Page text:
Someone approaches a C-or-CSO and says "Officer, that black man over there scares me. What's he doing in my neighbourhood. We're decent people, we are, we don't need the likes of him hanging around." Now, in a better world the police officer would say "I'm sorry, I can't arrest someone just on the vicious xenophobic rantings of an idiot like yourself, sir." With the help of the Act, this has changed. As long as the man in question is part of a "group" - that is, two or more people - the C-or-CSO can tell that man (and not necessarily any other members of his group) to leave the area for up to 24 hours. And it seems to me that the officer will be acting entirely lawfully, because the fact that the person "alarmed or distressed" is a total nutter doesn't change the fact that a subjective feeling is sufficient to trigger the Act.

"#33 posted by chipy , March 21, 2009 5:30 AM
So, no fun flash mobs - no political demonstrations, no meeting of two or more people for whatever reason. There are a number of Embassies and "public squares" in this area. [...]."

An important note to make, an important question to ask is- why are these kids doing bad stuff, seems to me that the problem stems else where from an injustice to the Liberty that the people of this world deserve.

"#37 posted by Anonymous , March 21, 2009 6:05 AM
Hey England, between your ubiquitous security cameras, your draconian civil rights laws, your antiquated (powerless) monarchy, and your police-state mentality, you let us know how well your little experiment with fascism goes, maybe you'll get lucky, cause you know noone elses fascist state has failed or anything..."

What ever happened to freedom of movement and assembly- what is this New Facist America, I mean.... Old Germany?
You're going to argue that the state has restrictions on other societal funtions- like drivers licenses, etc etc. well, "Should the state consider those under-18[anyone] as second-class citizens?" It's not the function of government to have all of these regulations- it is against all that is good, in government.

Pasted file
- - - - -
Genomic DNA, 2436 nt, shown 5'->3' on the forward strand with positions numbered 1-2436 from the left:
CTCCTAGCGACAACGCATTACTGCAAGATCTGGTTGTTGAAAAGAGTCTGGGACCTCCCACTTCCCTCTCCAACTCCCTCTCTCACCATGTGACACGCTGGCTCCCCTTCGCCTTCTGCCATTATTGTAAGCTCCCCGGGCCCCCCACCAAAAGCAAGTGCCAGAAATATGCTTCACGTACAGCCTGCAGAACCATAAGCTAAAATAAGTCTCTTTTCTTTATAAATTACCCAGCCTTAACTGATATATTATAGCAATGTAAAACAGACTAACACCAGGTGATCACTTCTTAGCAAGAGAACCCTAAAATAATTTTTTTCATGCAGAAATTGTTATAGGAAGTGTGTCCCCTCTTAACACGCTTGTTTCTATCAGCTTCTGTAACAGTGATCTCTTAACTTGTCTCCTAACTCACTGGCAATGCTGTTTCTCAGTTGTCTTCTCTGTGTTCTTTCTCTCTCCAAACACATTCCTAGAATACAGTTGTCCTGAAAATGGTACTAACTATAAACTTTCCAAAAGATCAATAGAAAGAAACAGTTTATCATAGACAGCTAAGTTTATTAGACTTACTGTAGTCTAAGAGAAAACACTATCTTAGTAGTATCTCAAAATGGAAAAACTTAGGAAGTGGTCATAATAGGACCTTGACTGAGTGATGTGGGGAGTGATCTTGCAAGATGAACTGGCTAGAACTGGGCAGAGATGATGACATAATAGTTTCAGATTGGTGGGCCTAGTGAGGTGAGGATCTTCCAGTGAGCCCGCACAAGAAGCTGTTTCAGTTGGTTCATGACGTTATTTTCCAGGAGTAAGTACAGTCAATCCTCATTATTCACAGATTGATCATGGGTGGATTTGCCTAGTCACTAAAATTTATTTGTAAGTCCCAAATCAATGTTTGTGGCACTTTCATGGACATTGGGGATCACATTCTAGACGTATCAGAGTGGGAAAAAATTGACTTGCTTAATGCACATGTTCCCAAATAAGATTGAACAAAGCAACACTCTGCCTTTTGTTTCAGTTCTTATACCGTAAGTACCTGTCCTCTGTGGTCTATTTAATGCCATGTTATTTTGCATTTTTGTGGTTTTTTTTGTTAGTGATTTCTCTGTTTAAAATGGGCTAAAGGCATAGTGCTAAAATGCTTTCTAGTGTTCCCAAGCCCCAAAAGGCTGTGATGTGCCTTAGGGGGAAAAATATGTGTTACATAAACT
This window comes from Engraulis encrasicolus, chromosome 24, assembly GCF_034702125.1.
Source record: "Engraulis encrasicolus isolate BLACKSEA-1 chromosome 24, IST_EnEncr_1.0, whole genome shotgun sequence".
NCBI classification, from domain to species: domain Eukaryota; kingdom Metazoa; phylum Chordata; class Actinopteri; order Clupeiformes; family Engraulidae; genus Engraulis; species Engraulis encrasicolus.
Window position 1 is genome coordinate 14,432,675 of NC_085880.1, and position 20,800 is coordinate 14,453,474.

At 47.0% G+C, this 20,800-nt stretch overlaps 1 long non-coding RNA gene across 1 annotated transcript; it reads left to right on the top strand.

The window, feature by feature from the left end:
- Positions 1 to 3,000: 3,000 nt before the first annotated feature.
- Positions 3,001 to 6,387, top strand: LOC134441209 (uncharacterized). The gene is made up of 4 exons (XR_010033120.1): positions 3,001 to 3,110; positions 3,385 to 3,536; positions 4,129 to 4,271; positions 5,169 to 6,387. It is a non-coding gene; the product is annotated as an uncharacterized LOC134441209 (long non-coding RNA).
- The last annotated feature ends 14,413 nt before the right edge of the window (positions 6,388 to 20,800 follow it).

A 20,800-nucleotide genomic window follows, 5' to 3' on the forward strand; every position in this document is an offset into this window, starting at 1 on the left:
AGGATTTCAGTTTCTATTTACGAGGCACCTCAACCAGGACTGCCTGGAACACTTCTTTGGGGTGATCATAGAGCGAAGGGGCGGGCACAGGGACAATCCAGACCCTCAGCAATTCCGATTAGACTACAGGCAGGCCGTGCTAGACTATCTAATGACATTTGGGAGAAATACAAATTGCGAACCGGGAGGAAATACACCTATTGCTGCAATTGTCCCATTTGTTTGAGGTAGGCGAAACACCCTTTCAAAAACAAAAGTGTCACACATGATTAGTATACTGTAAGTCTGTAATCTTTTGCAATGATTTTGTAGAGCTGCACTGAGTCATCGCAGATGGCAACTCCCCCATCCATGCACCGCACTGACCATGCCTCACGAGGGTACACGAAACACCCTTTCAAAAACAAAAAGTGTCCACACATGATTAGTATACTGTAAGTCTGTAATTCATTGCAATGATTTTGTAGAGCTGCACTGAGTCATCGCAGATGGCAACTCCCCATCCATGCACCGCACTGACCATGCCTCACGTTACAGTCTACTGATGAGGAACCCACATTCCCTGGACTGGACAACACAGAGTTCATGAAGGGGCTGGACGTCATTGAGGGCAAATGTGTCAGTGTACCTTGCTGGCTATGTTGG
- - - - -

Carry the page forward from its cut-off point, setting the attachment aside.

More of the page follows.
The following is a correspondence unrelated to me:
A: Should we allow groups of unsupervised 10 year-olds out on the streets at 3am? Where do YOU draw the line, or do you think that there should be no line at all.

Q: Who is the "we" in that question? Do you mean the state, or the parents? Or do you fancy yourself the parent of other people's kids?

and then we realize
"#93 posted by Drowse , March 21, 2009 12:38 PM
Dallas is considering a day-time curfew to try to stamp out truancy rates.
I don't think its an effective measure, just make school more appealing to people."

Not only is this just an example of the same kinds of laws that are continuously passed but, it's bs to solving the issues.

So- the real message here, isn't just that the government is trying to fix a problem though inefficient liberty ridding soulutions- it is that the Government is completely out of line, stop it.